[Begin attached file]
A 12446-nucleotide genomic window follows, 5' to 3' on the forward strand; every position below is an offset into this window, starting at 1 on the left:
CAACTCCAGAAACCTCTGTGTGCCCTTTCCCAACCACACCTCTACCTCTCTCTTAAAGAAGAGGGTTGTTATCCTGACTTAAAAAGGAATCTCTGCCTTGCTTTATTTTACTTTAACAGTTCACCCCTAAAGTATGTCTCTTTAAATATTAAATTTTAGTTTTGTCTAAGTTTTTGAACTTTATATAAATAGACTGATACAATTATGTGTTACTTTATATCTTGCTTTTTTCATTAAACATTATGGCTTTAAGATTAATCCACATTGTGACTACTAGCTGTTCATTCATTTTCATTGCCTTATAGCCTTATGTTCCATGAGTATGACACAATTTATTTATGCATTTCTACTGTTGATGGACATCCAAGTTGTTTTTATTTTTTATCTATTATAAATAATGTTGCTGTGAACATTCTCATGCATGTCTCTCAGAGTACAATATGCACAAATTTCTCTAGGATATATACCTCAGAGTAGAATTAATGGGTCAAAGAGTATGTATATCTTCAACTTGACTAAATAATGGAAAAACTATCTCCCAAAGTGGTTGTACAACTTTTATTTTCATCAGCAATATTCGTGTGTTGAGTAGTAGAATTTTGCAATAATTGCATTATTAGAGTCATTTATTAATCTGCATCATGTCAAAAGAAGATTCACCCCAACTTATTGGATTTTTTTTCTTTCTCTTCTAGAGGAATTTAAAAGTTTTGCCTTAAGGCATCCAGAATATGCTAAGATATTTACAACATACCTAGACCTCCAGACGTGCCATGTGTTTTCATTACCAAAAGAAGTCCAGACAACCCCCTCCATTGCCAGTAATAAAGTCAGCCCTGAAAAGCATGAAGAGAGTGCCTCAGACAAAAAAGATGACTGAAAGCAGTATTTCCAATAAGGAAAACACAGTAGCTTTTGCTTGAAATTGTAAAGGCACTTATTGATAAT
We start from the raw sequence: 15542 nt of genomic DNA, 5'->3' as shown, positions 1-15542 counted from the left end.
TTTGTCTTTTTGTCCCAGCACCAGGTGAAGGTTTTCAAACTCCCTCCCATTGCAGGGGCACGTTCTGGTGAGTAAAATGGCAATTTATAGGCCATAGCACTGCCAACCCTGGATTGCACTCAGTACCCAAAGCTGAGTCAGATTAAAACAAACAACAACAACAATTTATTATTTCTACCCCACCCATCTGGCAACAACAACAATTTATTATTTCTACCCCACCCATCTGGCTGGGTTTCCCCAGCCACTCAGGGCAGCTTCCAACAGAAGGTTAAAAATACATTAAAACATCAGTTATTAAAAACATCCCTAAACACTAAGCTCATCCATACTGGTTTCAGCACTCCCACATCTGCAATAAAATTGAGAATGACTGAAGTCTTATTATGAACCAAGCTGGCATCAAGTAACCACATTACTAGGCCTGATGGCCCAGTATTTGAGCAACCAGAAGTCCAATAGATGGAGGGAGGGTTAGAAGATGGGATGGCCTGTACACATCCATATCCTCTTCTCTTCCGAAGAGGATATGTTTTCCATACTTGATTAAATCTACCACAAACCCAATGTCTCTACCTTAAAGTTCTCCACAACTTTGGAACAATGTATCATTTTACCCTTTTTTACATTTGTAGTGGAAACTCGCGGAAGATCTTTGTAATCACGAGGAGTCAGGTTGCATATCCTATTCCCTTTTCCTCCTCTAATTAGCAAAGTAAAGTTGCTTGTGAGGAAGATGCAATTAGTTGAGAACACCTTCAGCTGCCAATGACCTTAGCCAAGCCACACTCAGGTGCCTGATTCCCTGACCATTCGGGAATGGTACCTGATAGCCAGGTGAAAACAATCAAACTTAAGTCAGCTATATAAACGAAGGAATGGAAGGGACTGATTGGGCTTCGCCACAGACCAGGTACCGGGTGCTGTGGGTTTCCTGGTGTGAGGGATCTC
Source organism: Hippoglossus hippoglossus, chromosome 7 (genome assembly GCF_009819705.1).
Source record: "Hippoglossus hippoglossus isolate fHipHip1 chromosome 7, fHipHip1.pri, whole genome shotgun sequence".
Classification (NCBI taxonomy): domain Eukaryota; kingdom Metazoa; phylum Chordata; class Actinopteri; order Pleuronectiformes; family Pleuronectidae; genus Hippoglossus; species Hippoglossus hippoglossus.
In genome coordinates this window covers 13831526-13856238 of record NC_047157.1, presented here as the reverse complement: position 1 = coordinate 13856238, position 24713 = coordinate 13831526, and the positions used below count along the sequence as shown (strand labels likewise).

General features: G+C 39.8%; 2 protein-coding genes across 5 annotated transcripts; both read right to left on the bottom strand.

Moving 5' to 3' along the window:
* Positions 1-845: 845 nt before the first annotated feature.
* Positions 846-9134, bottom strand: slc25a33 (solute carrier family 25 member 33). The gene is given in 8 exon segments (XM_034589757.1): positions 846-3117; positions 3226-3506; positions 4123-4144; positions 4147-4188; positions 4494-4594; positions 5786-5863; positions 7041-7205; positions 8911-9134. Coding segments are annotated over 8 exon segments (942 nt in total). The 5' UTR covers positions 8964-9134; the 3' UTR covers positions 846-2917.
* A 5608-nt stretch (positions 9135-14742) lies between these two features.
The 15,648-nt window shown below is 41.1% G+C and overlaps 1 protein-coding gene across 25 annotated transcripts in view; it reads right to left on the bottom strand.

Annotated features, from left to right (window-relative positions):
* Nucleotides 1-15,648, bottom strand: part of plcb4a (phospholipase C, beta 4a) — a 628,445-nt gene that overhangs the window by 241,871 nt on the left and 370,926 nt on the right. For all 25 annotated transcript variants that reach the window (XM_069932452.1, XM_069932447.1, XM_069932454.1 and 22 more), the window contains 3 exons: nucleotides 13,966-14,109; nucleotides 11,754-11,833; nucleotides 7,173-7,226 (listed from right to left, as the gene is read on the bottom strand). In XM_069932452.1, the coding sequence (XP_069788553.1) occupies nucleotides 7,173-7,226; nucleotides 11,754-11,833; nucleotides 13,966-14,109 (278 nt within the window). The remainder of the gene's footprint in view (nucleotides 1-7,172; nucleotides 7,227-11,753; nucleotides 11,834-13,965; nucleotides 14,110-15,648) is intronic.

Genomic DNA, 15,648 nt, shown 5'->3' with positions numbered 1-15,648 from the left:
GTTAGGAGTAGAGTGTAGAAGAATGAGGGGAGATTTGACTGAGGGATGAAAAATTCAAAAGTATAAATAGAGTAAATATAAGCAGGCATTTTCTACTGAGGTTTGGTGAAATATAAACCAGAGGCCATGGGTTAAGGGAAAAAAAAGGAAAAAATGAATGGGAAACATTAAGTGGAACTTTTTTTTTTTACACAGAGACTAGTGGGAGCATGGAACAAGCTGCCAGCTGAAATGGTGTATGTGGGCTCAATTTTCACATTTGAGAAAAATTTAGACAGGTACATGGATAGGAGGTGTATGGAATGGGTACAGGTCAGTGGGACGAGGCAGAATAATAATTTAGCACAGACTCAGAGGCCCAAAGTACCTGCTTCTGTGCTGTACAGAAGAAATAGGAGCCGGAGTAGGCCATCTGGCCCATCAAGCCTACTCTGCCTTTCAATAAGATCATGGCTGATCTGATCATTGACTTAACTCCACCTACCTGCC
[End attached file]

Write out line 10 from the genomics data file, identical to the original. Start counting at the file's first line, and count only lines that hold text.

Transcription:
Moving 5' to 3' along the window: